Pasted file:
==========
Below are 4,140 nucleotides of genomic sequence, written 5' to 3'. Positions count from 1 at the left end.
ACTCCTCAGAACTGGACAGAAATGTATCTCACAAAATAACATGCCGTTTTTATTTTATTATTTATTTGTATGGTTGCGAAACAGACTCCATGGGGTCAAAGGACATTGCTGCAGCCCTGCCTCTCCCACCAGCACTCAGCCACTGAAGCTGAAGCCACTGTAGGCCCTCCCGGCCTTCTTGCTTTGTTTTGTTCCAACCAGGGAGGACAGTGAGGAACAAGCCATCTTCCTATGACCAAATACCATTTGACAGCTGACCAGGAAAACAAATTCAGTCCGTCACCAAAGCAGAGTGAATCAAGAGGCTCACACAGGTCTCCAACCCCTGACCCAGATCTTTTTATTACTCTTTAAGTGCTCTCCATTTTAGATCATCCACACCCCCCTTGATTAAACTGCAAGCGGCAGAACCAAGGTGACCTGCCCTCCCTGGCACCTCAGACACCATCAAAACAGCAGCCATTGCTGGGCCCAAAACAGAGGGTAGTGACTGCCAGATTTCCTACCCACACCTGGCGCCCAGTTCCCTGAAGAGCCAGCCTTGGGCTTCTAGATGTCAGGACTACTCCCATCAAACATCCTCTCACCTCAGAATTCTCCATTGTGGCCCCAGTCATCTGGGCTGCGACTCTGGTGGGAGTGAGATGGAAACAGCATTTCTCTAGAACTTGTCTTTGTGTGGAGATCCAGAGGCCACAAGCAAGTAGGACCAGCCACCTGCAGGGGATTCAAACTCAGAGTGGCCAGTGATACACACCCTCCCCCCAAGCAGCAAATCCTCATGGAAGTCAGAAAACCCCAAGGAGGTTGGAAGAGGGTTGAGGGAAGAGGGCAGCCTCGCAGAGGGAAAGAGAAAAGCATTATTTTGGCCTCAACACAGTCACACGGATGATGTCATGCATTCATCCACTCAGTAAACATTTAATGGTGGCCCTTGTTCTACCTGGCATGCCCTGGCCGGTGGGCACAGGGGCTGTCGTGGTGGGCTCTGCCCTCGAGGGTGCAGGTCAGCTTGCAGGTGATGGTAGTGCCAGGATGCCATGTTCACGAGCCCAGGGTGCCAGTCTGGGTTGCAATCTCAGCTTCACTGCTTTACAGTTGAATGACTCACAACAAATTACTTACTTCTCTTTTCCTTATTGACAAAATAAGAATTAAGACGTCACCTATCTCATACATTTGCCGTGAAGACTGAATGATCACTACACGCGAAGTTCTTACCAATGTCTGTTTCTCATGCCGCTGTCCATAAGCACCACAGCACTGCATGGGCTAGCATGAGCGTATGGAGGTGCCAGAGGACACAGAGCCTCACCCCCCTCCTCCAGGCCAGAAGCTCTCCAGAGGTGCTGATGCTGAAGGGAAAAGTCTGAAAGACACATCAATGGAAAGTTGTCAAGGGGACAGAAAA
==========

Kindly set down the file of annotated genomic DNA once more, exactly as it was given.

Below are 4,140 nucleotides of genomic sequence, written 5' to 3'. Positions count from 1 at the left end.
ACTCCTCAGAACTGGACAGAAATGTATCTCACAAAATAACATGCCGTTTTTATTTTATTATTTATTTGTATGGTTGCGAAACAGACTCCATGGGGTCAAAGGACATTGCTGCAGCCCTGCCTCTCCCACCAGCACTCAGCCACTGAAGCTGAAGCCACTGTAGGCCCTCCCGGCCTTCTTGCTTTGTTTTGTTCCAACCAGGGAGGACAGTGAGGAACAAGCCATCTTCCTATGACCAAATACCATTTGACAGCTGACCAGGAAAACAAATTCAGTCCGTCACCAAAGCAGAGTGAATCAAGAGGCTCACACAGGTCTCCAACCCCTGACCCAGATCTTTTTATTACTCTTTAAGTGCTCTCCATTTTAGATCATCCACACCCCCCTTGATTAAACTGCAAGCGGCAGAACCAAGGTGACCTGCCCTCCCTGGCACCTCAGACACCATCAAAACAGCAGCCATTGCTGGGCCCAAAACAGAGGGTAGTGACTGCCAGATTTCCTACCCACACCTGGCGCCCAGTTCCCTGAAGAGCCAGCCTTGGGCTTCTAGATGTCAGGACTACTCCCATCAAACATCCTCTCACCTCAGAATTCTCCATTGTGGCCCCAGTCATCTGGGCTGCGACTCTGGTGGGAGTGAGATGGAAACAGCATTTCTCTAGAACTTGTCTTTGTGTGGAGATCCAGAGGCCACAAGCAAGTAGGACCAGCCACCTGCAGGGGATTCAAACTCAGAGTGGCCAGTGATACACACCCTCCCCCCAAGCAGCAAATCCTCATGGAAGTCAGAAAACCCCAAGGAGGTTGGAAGAGGGTTGAGGGAAGAGGGCAGCCTCGCAGAGGGAAAGAGAAAAGCATTATTTTGGCCTCAACACAGTCACACGGATGATGTCATGCATTCATCCACTCAGTAAACATTTAATGGTGGCCCTTGTTCTACCTGGCATGCCCTGGCCGGTGGGCACAGGGGCTGTCGTGGTGGGCTCTGCCCTCGAGGGTGCAGGTCAGCTTGCAGGTGATGGTAGTGCCAGGATGCCATGTTCACGAGCCCAGGGTGCCAGTCTGGGTTGCAATCTCAGCTTCACTGCTTTACAGTTGAATGACTCACAACAAATTACTTACTTCTCTTTTCCTTATTGACAAAATAAGAATTAAGACGTCACCTATCTCATACATTTGCCGTGAAGACTGAATGATCACTACACGCGAAGTTCTTACCAATGTCTGTTTCTCATGCCGCTGTCCATAAGCACCACAGCACTGCATGGGCTAGCATGAGCGTATGGAGGTGCCAGAGGACACAGAGCCTCACCCCCCTCCTCCAGGCCAGAAGCTCTCCAGAGGTGCTGATGCTGAAGGGAAAAGTCTGAAAGACACATCAATGGAAAGTTGTCAAGGGGACAGAAAA